What is the place of black women in the vintage clothing revolution?

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Growing up in the 1990s, my teenage fashion was a mix of brightly colored baggy jeans, baby t-shirts, embroidered 1970s varsity jackets and headbands from my mother’s closet, kept from her youth. . Thanks to the pioneering efforts of Marc Jacobs splashing grunge on the catwalk of Perry Ellis haute couture, I learned to compliment rather than match and mix recognizable brands with random but carefully selected pre-owned pieces. . This approach works because, like the times of the pandemic, fashion is a nifty but flat circle; it shuttles us around a Ferris wheel of styles that resurface over and over again over the decades.

However, if that Yves Saint Laurent dress was expensive back then, it will probably be even more exclusive because of inflation, baby!

That’s why Oscar-winning costume designer Ruth Carter built her career dressing actors like Denzel Washington in Spike Lee’s period piece. Malcolm X and Chadwick Boseman in Afrofuturist Black Panther — knows that vintage shopping is both a treat and a necessity for women who don’t have Rihanna’s fashion budget.

“I think we’ve always defined personal style with vintage,” Carter says of black women. “I remember Joie Lee walking on the set of do the right thing, and she was wearing a vintage 1950s casual cotton dress, and I thought, “Oh, that’s so perfect.” She really stood out from the pack.”

Contemporary fashion is a mix of high and low, and the most famous looks are old and juxtaposed with something that doesn’t seem like it should match at all. Rare finds are the crown jewel of Carter’s work, especially when she digs up clothes from bygone eras, like the luxurious mink coat she put on Angela Bassett as Tina Turner in What’s love got to do with itor when she rummaged through the basement of an Italian men’s store in Brooklyn, to find long-collared shirts for Delroy Lindo — father of this perennial 2020 meme — in Crooklyn, the coming-of-age story of Lee in the 1970s. This ability to tell a story through clothing is part of why Carter is currently an ambassador for the black woman-owned online platform Thrilling, a connector for vintage stores across the country, to share their inventory with TV and movie costume designers. She dug out these mountains of shirts so we didn’t have to.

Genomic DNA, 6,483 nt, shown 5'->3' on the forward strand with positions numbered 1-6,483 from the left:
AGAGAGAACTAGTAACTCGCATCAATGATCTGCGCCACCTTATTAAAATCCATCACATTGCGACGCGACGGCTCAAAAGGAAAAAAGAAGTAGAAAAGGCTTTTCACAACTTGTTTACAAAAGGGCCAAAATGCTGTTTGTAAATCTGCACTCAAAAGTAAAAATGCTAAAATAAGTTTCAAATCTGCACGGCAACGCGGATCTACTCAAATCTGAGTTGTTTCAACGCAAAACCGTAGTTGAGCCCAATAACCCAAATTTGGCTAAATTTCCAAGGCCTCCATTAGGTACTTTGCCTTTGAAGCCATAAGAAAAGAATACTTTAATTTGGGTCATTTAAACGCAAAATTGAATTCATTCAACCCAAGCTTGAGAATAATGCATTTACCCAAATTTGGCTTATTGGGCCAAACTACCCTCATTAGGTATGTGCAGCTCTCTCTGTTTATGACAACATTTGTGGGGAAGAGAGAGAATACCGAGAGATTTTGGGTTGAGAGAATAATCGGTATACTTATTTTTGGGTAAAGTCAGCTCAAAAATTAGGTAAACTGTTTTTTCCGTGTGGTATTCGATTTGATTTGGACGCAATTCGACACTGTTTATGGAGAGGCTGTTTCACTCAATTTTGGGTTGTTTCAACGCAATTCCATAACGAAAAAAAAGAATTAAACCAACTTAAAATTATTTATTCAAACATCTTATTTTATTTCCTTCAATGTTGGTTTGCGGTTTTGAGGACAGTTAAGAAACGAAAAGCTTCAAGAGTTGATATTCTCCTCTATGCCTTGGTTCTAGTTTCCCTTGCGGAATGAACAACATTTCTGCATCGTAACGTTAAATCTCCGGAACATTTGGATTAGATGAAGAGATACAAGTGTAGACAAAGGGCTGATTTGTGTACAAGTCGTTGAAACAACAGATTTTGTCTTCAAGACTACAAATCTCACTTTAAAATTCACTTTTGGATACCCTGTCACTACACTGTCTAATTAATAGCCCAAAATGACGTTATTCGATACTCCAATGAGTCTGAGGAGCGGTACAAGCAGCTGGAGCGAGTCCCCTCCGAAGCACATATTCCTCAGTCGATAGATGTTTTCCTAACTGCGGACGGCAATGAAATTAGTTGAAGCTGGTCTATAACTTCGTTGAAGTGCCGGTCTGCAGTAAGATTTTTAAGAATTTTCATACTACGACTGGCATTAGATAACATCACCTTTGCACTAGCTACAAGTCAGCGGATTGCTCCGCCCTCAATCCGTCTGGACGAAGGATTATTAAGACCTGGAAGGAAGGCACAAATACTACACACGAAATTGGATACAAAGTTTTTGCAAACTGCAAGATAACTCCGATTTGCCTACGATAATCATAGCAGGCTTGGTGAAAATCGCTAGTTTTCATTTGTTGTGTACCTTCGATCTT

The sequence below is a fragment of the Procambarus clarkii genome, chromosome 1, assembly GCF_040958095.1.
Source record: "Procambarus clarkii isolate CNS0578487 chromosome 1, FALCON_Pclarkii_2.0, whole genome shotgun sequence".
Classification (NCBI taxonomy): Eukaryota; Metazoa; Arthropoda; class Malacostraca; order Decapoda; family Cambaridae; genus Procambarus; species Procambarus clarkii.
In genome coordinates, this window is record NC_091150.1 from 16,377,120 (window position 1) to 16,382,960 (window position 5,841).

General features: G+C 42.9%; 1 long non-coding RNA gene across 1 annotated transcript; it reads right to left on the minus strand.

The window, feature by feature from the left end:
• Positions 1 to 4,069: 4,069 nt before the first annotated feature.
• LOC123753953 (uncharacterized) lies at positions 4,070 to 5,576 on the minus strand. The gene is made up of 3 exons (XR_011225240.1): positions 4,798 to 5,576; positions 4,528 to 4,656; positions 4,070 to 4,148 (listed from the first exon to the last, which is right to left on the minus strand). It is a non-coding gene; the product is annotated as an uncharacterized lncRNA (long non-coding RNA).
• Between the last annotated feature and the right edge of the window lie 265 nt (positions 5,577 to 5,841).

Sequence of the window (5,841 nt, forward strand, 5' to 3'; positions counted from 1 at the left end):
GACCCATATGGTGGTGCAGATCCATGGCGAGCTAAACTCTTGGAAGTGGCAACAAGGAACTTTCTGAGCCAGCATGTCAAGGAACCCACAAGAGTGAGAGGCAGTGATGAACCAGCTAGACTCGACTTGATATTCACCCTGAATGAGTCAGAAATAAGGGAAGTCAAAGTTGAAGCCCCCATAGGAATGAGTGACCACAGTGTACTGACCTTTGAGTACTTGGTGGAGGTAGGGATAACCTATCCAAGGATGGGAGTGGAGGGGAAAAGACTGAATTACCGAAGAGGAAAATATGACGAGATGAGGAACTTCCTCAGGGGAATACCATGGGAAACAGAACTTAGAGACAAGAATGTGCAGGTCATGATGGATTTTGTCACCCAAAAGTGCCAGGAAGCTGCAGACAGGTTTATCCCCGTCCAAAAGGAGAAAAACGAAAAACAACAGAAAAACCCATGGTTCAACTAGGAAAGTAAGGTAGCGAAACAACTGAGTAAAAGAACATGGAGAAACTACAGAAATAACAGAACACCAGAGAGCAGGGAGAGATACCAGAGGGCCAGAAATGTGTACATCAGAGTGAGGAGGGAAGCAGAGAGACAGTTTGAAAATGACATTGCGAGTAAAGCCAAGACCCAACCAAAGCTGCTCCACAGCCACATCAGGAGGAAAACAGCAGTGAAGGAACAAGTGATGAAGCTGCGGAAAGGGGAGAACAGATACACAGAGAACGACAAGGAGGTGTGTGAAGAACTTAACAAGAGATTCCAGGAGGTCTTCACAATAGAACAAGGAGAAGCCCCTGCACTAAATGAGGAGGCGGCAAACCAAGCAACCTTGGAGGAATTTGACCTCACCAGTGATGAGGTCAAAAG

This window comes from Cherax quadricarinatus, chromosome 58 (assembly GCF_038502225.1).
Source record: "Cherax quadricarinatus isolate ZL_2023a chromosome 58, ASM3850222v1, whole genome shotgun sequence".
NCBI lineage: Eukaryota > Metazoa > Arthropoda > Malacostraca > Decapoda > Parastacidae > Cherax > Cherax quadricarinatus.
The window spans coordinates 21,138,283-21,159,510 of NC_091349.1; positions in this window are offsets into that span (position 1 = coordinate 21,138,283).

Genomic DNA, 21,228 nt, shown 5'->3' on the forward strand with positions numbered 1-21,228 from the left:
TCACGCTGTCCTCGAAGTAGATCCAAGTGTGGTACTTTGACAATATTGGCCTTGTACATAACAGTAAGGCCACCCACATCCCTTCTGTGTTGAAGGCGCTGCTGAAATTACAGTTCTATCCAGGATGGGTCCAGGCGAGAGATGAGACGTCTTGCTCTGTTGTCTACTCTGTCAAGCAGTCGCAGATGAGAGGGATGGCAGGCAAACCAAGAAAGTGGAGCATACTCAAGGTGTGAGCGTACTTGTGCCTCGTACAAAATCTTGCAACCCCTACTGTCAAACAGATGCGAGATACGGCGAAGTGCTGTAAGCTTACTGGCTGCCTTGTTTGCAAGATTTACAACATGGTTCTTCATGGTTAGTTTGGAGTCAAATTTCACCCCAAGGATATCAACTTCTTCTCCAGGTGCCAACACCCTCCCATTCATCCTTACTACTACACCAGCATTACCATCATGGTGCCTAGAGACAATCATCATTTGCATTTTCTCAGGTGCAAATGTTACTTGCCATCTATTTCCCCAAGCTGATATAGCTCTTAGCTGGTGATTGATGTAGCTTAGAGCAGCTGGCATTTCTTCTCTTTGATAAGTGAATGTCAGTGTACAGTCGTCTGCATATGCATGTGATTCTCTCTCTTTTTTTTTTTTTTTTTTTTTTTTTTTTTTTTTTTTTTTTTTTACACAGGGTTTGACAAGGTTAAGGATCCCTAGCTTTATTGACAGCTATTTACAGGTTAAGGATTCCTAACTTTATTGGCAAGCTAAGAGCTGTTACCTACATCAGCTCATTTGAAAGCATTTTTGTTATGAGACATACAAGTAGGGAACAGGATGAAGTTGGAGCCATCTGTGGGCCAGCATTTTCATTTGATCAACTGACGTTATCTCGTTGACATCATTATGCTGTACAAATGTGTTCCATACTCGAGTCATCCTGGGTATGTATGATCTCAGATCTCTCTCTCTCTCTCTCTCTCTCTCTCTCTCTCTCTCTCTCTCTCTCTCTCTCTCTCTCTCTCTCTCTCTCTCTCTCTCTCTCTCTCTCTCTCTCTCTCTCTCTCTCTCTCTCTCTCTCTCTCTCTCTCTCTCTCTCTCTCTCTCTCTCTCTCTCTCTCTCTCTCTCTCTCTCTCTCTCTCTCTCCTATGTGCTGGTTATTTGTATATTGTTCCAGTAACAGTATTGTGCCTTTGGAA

“I’m so excited to be associated with Thrilling because it fits who I was,” Carter says of her talent for finding clothing needles in haystacks. “For Malcolm XI traveled to Chicago and bought coats from a vintage collector’s old warehouse where there were piles and piles of coats [just for] that scene where Denzel walks out of the movie theater in a zoot suit.” In his Thrilling selection, you can shop an abstract ’90s poncho (a trend that’s firmly on a comeback), Gucci sneakers, vintage Louboutin pumps, and pretty earrings representing just about any decade you’d want to remember, with items starting at $15 and going through the triple digits.

In Carter’s work, era-specific clothing is often necessary to tell a story, but vintage also enjoys a moment of popular stardom. It girls like Zoe Kravitz and Zendaya are leading the charge, and the latter’s frequent stylist, Law Roach, boasts a deep personal vintage collection. In 2021, Roach dressed the Euphoria star in a YSL haute couture gown that once belonged to Eunice Johnson, the founder of Ebony Fashion Fair cosmetics and took the night off at the Essence Black Women In Hollywood event. For the Euphoria premiering in January, Zendaya wore a black and white striped strapless Valentino jumpsuit (pictured above) first worn by Linda Evangelista in 1992 – a resounding yes.